My favourite ad of all time: Nike’s ‘Dream Crazy’ from 2018

Accenture's Raymond Chin on the time Nike won big by creating a campaign around not a winning athlete, but a sportsman who was forbidden from playing

It started with a kneel.

Colin Kaepernick, a NFL professional footballer refused to stand during the US anthem, traditionally played before games, instead kneeling to protest against racism and police brutality in the country.

He was singled out, blackballed and lost his job. No team would sign him or give him a chance to play. And then Nike did something crazy.

They knew that their sales could suffer, they knew shoe distributors could drop them, but they did it anyway, making Kaepernick the face of the ‘Dream Crazy’ campaign, the centrepiece of a Just Do It brand refresh.

“Believe in something, even if it means sacrificing everything,” the film and outdoor ads espoused.

If you’ve worked on Nike you’d know everything they do starts with the belief that “If you have a body, you are an athlete.”

And this was no different. Kaepernick was banned from playing professionally because of his convictions and Nike stood by him, because this was a man who was robbed of his right to sports. Except, because of the racial and social injustice context, it became bigger than sports.

If you haven’t seen the film before, please watch it at this juncture. It is a masterclass in reserved but powerful storytelling, helmed by Lance Acord, with a voiceover from Kaepernick, illustrating athletes both professional and amateur following their crazy dreams.

And boy, did social media get lit. People started burning their Nike shoes, and cutting up their Nike apparel accompanied by ‘#BurnYourNikes’.

One of these protestors forgot he was still wearing his shoes and burnt them anyway. Trump doubled down on slamming Kaepernick and Nike too. Nike’s shares took a tumble as the cultural storm started brewing.

Then, something happened. 

For every Nike apparel burner on social media, there were two that pledged their loyalty and applauded Nike for their stand. And the sales figures did not lie. Nike recorded a sales increase of $6 billion since Labor Day.

This was a brand mature enough to not just celebrate winning athletes all the time. It instead built a campaign around a player who couldn’t play and it paid off handsomely.

So here are three reasons why it’s my favourite ad of all time:

1. It is the perfect partnership between brand and agency: Nike is a brand that always challenges its agencies to challenge them. Wieden+Kennedy always agitates Nike to do better. And it is only possible when there is mutual respect and an agile way of working together.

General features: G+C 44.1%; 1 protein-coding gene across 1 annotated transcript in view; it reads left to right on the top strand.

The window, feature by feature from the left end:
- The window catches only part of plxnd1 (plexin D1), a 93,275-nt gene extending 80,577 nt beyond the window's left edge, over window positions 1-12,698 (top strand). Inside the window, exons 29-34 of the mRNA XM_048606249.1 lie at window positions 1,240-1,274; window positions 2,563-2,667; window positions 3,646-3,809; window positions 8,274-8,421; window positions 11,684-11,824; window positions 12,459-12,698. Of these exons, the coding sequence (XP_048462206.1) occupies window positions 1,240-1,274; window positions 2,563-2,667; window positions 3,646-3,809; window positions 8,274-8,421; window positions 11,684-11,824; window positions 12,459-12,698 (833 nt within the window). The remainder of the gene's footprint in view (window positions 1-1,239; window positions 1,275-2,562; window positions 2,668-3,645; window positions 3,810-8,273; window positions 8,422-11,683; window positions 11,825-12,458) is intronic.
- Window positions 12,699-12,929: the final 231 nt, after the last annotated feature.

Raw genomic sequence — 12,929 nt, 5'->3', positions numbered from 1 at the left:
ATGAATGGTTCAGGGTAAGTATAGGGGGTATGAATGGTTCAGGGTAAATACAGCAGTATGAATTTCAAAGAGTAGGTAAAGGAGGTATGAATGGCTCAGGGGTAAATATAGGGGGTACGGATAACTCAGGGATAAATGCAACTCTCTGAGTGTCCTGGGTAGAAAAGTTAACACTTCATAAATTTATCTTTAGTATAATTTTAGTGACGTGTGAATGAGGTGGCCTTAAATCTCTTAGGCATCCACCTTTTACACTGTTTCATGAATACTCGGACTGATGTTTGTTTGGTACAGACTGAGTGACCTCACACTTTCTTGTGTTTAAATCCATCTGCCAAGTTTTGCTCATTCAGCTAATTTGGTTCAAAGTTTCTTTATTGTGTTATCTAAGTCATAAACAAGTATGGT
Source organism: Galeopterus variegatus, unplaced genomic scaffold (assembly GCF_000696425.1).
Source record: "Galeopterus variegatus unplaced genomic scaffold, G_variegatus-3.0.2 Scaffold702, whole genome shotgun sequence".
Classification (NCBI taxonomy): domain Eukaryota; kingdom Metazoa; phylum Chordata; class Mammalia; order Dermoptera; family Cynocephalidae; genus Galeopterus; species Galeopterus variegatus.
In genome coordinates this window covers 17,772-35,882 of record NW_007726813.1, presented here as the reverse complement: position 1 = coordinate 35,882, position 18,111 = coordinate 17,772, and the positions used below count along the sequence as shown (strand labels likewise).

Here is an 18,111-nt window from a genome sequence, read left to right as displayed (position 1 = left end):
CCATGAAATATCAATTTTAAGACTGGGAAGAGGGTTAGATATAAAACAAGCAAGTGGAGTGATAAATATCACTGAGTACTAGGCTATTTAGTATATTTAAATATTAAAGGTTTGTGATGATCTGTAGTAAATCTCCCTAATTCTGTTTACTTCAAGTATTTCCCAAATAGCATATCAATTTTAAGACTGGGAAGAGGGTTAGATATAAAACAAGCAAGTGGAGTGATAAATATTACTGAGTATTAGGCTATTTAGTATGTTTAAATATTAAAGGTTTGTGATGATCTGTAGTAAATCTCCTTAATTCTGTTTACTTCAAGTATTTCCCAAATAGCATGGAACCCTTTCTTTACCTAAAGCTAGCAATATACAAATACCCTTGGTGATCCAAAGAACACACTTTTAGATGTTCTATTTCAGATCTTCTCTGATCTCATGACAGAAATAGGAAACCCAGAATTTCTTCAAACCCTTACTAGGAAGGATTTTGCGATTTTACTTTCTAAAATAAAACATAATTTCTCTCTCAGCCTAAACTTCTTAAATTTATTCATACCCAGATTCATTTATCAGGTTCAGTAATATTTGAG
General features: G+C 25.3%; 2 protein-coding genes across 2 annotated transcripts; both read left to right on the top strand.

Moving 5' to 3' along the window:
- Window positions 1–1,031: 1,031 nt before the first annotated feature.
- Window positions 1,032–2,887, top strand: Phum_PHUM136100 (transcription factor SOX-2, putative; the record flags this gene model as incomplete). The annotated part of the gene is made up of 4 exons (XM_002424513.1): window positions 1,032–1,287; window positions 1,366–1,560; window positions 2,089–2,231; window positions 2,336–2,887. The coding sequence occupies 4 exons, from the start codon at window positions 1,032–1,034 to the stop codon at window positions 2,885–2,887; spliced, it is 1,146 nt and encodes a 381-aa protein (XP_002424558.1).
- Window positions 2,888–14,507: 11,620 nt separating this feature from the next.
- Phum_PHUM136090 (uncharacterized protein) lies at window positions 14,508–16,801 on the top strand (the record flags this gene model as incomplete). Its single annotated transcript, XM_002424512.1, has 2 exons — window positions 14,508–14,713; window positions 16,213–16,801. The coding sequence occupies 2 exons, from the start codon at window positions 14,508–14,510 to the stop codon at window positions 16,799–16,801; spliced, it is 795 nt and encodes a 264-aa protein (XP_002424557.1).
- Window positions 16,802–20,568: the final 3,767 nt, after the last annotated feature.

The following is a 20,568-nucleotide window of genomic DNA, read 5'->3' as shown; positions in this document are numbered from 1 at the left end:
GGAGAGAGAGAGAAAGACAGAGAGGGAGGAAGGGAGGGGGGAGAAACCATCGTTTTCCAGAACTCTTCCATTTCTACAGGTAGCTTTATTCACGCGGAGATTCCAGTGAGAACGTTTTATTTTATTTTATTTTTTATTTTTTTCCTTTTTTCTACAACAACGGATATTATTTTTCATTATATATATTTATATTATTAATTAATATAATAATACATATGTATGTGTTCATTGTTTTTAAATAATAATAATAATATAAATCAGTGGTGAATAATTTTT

I’ve had the pleasure of witnessing this in action, seeing how the global creative directors in Portland dig deep and push the client to make uncomfortable and controversial decisions for the sake of the work, till the last minute. 

In fact, emblazoned on the walls of Wieden+Kennedy (and even tattooed on some employees’ arms) are the words “Fail Harder”, a belief of daring to try and failing and becoming greater in the process. 

2. This is a truly purpose driven brand: The best brands in the world today need to do two things really well and Nike is one of the few out there that have been successful at both.

First, they need to build longterm platform experiences that extend the purpose of their brand in magical ways. Nike did that by rolling out its retail innovation centres worldwide, as well as creating products and utility platforms like Nike Plus.

Secondly, they need to immerse people in a cultural experience. Here is a brand that celebrated and amplified our generation’s Rosa Parks bus moment bravely and unreservedly. Nike wasn’t just becoming a part of culture, it was creating a cultural storm. It was leading a difficult and powerful conversation, and asking people to join in.

3. This is a company with innovation baked into its DNA:Not many brands out there can say that their latest work always one-ups their last. The
bar is set higher and higher upon themselves with each new piece of work.

This piece is no different. A part of Nike’s continuous ambition to create a better experience end-to-end, from communications to products to retail to utilities. 

With this DNA, if Nike was in the financial services business, automotive industry or was a local bakery, it would have succeeded gloriously, anyway. It just happened to be in the sports business. 

This is a company that is continuously iterating to become even better, and that in itself is awesome.Raymond Chin is ASEAN chief experience officer at Accenture Interactive and is based in Singapore


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